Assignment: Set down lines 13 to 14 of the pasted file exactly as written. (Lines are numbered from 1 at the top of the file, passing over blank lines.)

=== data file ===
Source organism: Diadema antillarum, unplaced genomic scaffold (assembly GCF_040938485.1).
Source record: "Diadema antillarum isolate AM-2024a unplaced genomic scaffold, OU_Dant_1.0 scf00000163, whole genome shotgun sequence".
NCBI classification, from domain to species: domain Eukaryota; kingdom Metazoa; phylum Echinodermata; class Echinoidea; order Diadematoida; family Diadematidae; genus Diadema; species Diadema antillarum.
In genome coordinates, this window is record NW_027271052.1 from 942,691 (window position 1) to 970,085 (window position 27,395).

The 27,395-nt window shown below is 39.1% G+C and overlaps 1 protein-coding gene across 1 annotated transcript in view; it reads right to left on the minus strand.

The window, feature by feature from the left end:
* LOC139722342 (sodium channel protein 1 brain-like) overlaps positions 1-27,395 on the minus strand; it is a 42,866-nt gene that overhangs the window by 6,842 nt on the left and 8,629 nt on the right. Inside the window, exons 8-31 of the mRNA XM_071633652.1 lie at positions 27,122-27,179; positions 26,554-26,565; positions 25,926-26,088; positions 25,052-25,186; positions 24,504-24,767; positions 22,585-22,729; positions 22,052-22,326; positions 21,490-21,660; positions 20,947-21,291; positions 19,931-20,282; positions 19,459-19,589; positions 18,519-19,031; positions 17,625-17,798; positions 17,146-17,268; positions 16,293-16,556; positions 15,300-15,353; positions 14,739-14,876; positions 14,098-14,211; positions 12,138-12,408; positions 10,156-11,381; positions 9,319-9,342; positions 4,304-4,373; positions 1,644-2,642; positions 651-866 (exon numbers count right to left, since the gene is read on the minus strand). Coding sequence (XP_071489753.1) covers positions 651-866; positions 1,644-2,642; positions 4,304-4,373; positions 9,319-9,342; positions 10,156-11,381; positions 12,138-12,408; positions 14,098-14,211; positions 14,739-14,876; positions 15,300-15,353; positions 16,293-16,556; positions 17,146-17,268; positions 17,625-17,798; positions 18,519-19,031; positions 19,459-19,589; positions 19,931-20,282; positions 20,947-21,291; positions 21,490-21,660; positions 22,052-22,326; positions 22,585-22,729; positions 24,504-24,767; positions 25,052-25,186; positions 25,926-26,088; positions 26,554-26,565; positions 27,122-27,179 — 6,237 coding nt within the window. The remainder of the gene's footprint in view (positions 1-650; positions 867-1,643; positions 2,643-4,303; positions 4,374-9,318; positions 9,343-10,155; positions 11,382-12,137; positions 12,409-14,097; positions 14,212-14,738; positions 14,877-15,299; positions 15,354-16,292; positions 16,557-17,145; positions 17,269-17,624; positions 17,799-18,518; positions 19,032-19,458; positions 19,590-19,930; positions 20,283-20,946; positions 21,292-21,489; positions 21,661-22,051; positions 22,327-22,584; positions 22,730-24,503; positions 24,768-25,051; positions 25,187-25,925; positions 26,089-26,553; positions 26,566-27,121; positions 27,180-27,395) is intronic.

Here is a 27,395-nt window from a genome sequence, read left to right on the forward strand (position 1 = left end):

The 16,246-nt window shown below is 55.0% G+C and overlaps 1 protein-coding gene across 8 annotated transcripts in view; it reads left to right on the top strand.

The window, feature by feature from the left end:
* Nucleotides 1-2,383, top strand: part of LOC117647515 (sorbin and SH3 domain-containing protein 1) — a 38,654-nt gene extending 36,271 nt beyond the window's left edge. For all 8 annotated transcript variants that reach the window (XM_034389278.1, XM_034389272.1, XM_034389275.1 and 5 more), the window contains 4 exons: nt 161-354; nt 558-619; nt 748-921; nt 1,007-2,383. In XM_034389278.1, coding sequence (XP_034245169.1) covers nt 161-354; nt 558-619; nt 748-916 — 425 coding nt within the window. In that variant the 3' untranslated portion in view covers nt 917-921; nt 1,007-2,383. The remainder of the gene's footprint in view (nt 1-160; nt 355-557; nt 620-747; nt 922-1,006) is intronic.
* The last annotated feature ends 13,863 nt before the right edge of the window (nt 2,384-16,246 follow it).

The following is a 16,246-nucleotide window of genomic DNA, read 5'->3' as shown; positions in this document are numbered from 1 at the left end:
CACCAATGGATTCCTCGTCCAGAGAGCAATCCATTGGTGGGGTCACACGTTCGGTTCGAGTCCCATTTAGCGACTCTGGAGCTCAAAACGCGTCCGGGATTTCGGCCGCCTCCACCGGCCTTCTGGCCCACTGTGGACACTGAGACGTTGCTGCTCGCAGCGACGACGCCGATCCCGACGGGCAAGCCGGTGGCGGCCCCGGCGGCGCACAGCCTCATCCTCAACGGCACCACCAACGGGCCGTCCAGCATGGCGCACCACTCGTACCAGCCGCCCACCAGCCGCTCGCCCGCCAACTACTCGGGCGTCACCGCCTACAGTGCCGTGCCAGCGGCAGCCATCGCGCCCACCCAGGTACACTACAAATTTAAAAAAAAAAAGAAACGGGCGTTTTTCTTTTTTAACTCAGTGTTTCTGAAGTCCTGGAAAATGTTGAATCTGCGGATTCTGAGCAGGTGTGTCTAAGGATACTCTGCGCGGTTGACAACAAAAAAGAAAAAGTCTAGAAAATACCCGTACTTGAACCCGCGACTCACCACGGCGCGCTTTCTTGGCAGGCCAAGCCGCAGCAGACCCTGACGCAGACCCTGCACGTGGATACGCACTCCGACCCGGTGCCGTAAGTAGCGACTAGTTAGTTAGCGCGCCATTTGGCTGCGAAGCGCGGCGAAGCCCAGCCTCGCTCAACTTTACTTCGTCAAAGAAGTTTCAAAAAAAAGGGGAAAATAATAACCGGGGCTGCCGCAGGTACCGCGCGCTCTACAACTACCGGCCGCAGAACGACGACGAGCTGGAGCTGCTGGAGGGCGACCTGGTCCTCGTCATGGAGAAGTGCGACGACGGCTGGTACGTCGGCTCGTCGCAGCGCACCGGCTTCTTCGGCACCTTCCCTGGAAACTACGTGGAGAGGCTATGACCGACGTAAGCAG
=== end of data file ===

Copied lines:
The following is a 16,246-nucleotide window of genomic DNA, read 5'->3' as shown; positions in this document are numbered from 1 at the left end:
CACCAATGGATTCCTCGTCCAGAGAGCAATCCATTGGTGGGGTCACACGTTCGGTTCGAGTCCCATTTAGCGACTCTGGAGCTCAAAACGCGTCCGGGATTTCGGCCGCCTCCACCGGCCTTCTGGCCCACTGTGGACACTGAGACGTTGCTGCTCGCAGCGACGACGCCGATCCCGACGGGCAAGCCGGTGGCGGCCCCGGCGGCGCACAGCCTCATCCTCAACGGCACCACCAACGGGCCGTCCAGCATGGCGCACCACTCGTACCAGCCGCCCACCAGCCGCTCGCCCGCCAACTACTCGGGCGTCACCGCCTACAGTGCCGTGCCAGCGGCAGCCATCGCGCCCACCCAGGTACACTACAAATTTAAAAAAAAAAAGAAACGGGCGTTTTTCTTTTTTAACTCAGTGTTTCTGAAGTCCTGGAAAATGTTGAATCTGCGGATTCTGAGCAGGTGTGTCTAAGGATACTCTGCGCGGTTGACAACAAAAAAGAAAAAGTCTAGAAAATACCCGTACTTGAACCCGCGACTCACCACGGCGCGCTTTCTTGGCAGGCCAAGCCGCAGCAGACCCTGACGCAGACCCTGCACGTGGATACGCACTCCGACCCGGTGCCGTAAGTAGCGACTAGTTAGTTAGCGCGCCATTTGGCTGCGAAGCGCGGCGAAGCCCAGCCTCGCTCAACTTTACTTCGTCAAAGAAGTTTCAAAAAAAAGGGGAAAATAATAACCGGGGCTGCCGCAGGTACCGCGCGCTCTACAACTACCGGCCGCAGAACGACGACGAGCTGGAGCTGCTGGAGGGCGACCTGGTCCTCGTCATGGAGAAGTGCGACGACGGCTGGTACGTCGGCTCGTCGCAGCGCACCGGCTTCTTCGGCACCTTCCCTGGAAACTACGTGGAGAGGCTATGACCGACGTAAGCAG